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Manage the foreign consultants, don’t complain about them

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The Sri Lanka Government is a trillion rupee company for which we perpetuate the myth that it is owned by the people

Sri Lanka has enough talent when it comes to producing the variety of players needed to constitute an internationally renowned cricket team, but we fail miserably when it comes to the expertise we need to run the Government.

Untitled-2The Sri Lanka Government is a trillion rupee company for which we perpetuate the myth that it is owned by the people. People are allowed to elect a board of directors every four or so years. The ‘board’ selects executives largely on personal loyalty or contributions to political campaign finance considerations. 

The result is a senior management comprising of a family and friends network, with merit a second consideration. Lower level employees are considered an annoyance except when additional positions can be created to absorb lower level loyalists. And we wonder why our Government does not work.

Sometimes even the Government feels compelled to get things done and then they have to rely on foreign consultants. Since friends and family cannot keep up the consultants, the consultants can have a free reign. There are rumblings from career-track senior Government officials about consultants running the show. They have nobody but themselves to blame, in my opinion. 

As a small country we cannot necessarily have a pool of experts on every topic, but we need a pool of officials and intellectuals who can repurpose themselves to manage foreign consultants. Our officials, intellectuals and politicians have to ask themselves whether they have done enough or are doing enough to prepare themselves.

I write this column from the annual Communication Policy Research South (CPRsouth) conference which our organisation LIRNEAsia has orchestrated for the last 10 years in various locations in Asia and Africa. The conference is an initiative to develop in situ policy intellectuals on ICT policy regulation from across Asia and Africa. 

Today thanks to CPRsouth we can find individuals who can influence ICT policy in their respective countries. It is up to the governments to use these people, but, we prepare local policy researchers to become better at taking their research to policy from within or outside of government. Other scholarly or professional associations should pay more attention to preparing policy intellectuals in their own fields of study or expertise.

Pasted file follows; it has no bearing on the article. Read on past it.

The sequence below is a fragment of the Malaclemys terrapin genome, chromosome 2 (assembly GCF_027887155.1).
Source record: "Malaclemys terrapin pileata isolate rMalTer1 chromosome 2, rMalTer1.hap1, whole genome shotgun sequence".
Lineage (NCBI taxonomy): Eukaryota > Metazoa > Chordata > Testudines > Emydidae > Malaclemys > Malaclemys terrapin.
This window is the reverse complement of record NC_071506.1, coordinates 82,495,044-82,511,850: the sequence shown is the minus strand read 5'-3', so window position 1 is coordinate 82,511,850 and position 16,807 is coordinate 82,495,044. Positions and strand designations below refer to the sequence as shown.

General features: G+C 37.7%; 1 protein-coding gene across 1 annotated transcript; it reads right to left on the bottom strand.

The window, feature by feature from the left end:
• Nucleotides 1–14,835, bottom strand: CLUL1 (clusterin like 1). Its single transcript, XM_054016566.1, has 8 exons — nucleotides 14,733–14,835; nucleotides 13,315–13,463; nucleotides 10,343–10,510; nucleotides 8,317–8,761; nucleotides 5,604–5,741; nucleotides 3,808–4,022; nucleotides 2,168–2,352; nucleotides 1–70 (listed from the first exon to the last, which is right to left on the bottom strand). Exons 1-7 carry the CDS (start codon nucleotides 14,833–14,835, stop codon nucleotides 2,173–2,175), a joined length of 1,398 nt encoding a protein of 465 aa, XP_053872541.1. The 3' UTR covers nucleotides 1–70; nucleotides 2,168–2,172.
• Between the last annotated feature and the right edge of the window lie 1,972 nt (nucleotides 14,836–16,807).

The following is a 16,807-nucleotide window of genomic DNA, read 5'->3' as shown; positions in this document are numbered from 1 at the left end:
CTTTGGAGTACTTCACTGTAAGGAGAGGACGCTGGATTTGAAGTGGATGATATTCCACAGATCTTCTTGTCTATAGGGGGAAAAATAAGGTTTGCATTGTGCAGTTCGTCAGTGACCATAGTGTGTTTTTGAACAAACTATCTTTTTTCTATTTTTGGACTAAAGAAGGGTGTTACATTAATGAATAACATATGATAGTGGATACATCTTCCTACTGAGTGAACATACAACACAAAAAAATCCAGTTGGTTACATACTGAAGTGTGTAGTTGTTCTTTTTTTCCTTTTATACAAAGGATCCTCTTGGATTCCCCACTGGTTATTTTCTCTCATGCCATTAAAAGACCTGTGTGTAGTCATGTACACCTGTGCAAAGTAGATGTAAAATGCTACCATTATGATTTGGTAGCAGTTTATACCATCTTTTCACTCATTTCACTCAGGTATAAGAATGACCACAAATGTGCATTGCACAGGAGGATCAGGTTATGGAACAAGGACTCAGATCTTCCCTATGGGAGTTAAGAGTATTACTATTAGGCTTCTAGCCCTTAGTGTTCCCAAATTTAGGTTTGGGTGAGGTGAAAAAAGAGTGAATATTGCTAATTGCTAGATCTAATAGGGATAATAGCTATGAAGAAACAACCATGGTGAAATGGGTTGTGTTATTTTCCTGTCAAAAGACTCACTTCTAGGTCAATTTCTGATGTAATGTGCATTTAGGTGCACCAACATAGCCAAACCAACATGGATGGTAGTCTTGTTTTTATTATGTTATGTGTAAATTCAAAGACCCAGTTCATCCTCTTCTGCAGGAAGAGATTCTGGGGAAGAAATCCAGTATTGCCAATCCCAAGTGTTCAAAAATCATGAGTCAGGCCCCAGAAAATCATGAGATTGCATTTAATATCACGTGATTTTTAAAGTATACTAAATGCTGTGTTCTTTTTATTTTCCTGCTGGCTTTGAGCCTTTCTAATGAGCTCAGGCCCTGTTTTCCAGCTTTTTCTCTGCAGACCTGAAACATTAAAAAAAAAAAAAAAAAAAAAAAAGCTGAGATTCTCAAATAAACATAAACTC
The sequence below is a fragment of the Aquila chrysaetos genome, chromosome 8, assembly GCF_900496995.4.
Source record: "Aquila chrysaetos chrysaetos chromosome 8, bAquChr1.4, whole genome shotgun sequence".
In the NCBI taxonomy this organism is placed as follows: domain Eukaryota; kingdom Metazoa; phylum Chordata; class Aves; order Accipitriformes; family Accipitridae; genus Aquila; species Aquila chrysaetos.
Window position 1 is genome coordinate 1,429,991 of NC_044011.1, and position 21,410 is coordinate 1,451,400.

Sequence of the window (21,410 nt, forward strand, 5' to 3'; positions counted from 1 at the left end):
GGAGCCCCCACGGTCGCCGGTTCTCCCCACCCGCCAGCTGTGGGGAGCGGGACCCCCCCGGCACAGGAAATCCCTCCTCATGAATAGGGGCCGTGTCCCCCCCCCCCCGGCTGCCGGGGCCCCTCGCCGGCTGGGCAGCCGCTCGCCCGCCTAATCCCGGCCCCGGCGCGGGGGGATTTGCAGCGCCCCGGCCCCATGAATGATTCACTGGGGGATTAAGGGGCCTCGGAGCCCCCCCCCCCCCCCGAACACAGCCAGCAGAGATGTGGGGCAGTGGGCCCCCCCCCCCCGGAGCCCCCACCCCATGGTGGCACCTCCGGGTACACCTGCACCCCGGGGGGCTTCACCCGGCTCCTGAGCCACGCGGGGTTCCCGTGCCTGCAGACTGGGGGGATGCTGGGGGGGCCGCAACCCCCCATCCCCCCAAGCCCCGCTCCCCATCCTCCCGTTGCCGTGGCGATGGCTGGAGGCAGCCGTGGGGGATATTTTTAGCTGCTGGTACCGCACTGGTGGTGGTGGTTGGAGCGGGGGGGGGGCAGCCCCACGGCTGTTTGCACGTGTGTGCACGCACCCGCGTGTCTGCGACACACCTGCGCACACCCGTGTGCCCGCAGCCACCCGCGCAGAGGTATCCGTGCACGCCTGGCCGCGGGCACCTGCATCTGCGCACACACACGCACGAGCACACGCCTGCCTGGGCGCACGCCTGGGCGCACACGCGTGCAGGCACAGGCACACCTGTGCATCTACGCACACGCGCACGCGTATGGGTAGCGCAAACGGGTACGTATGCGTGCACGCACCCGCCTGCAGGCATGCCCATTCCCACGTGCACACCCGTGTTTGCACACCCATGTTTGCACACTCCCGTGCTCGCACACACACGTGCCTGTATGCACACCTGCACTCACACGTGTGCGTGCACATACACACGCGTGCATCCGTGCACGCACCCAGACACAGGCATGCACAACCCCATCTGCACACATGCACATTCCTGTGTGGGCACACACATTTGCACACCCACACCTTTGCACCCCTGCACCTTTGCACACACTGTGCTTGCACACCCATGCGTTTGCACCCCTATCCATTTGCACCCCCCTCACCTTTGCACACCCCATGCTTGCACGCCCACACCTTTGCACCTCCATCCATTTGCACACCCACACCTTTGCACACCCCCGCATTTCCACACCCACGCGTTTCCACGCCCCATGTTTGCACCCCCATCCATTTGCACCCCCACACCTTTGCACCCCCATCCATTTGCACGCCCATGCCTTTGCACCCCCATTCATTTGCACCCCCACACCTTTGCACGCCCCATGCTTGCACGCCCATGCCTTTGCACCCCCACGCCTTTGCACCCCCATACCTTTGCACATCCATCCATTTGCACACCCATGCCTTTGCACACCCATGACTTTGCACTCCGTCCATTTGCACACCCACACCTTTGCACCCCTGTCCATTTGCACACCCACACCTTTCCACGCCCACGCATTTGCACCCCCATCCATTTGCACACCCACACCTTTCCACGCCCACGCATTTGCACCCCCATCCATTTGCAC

Limited capacity of Government officials

 Untitled-4The variety and the weight of subject matters that a senior officials with a take-home home pay of Rs. 45,000 or so (not counting perks of a vehicle and fuel) encounters on a daily basis is astounding. 

One day it can be a 250 million dollar contract for a construction of a Government institution for which the officer is a key person in the evaluation committee, and one of the contenders has the unofficial backing at the highest levels. The next day it can be shady public-private partnership, again with the backing of higher authorities. 

There are two types of reactions to these conditions. One is to succumb to pressure from above and work-around AR/FR to do the bidding of the bosses. The other is do the right thing according to AR/FR, keeping public interest in mind. In either case it is not as difficult as it sounds. A good knowledge of AR/FR and a conscience to support the action is all you need. Those with a good conscience will risk their jobs to do the right thing. Others will compromise. 

Policy reforms are a different matter. Policy reforms require thinking out of the box while keeping political realities in mind. It requires depth in the subject matter and breadth of knowledge and a passion to accomplish. A typical Government official is not prepared for policy reforms or they are kept too busy with trivialities.

Electoral reforms as a case in point